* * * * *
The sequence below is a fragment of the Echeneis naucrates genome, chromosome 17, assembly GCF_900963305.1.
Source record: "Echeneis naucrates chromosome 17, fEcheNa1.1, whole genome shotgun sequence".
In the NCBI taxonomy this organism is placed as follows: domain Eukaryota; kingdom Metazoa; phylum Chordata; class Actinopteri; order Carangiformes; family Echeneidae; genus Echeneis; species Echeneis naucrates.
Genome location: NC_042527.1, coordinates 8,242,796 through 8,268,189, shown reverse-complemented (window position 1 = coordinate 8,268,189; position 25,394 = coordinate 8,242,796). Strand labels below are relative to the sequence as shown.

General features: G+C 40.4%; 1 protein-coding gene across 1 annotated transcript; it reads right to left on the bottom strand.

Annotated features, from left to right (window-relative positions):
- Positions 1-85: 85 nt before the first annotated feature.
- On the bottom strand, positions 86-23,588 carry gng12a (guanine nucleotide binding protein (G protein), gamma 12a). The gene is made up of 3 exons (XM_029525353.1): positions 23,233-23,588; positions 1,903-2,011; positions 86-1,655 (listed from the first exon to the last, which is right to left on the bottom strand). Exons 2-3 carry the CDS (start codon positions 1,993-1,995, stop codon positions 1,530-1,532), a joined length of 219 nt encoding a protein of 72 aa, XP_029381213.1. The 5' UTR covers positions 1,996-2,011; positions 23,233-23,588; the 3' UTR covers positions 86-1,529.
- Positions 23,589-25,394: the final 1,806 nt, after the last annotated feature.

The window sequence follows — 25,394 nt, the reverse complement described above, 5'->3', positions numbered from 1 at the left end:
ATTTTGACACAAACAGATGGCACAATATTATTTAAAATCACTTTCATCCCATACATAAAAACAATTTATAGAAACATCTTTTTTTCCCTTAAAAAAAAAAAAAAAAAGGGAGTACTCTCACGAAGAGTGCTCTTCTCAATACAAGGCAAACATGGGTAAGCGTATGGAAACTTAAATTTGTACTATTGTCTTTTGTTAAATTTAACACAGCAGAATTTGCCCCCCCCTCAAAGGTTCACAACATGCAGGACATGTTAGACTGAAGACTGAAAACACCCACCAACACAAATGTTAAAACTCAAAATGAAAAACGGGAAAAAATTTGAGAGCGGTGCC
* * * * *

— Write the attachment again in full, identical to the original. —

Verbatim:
The sequence below is a fragment of the Echeneis naucrates genome, chromosome 17, assembly GCF_900963305.1.
Source record: "Echeneis naucrates chromosome 17, fEcheNa1.1, whole genome shotgun sequence".
In the NCBI taxonomy this organism is placed as follows: domain Eukaryota; kingdom Metazoa; phylum Chordata; class Actinopteri; order Carangiformes; family Echeneidae; genus Echeneis; species Echeneis naucrates.
Genome location: NC_042527.1, coordinates 8,242,796 through 8,268,189, shown reverse-complemented (window position 1 = coordinate 8,268,189; position 25,394 = coordinate 8,242,796). Strand labels below are relative to the sequence as shown.

General features: G+C 40.4%; 1 protein-coding gene across 1 annotated transcript; it reads right to left on the bottom strand.

Annotated features, from left to right (window-relative positions):
- Positions 1-85: 85 nt before the first annotated feature.
- On the bottom strand, positions 86-23,588 carry gng12a (guanine nucleotide binding protein (G protein), gamma 12a). The gene is made up of 3 exons (XM_029525353.1): positions 23,233-23,588; positions 1,903-2,011; positions 86-1,655 (listed from the first exon to the last, which is right to left on the bottom strand). Exons 2-3 carry the CDS (start codon positions 1,993-1,995, stop codon positions 1,530-1,532), a joined length of 219 nt encoding a protein of 72 aa, XP_029381213.1. The 5' UTR covers positions 1,996-2,011; positions 23,233-23,588; the 3' UTR covers positions 86-1,529.
- Positions 23,589-25,394: the final 1,806 nt, after the last annotated feature.

The window sequence follows — 25,394 nt, the reverse complement described above, 5'->3', positions numbered from 1 at the left end:
ATTTTGACACAAACAGATGGCACAATATTATTTAAAATCACTTTCATCCCATACATAAAAACAATTTATAGAAACATCTTTTTTTCCCTTAAAAAAAAAAAAAAAAAGGGAGTACTCTCACGAAGAGTGCTCTTCTCAATACAAGGCAAACATGGGTAAGCGTATGGAAACTTAAATTTGTACTATTGTCTTTTGTTAAATTTAACACAGCAGAATTTGCCCCCCCCTCAAAGGTTCACAACATGCAGGACATGTTAGACTGAAGACTGAAAACACCCACCAACACAAATGTTAAAACTCAAAATGAAAAACGGGAAAAAATTTGAGAGCGGTGCC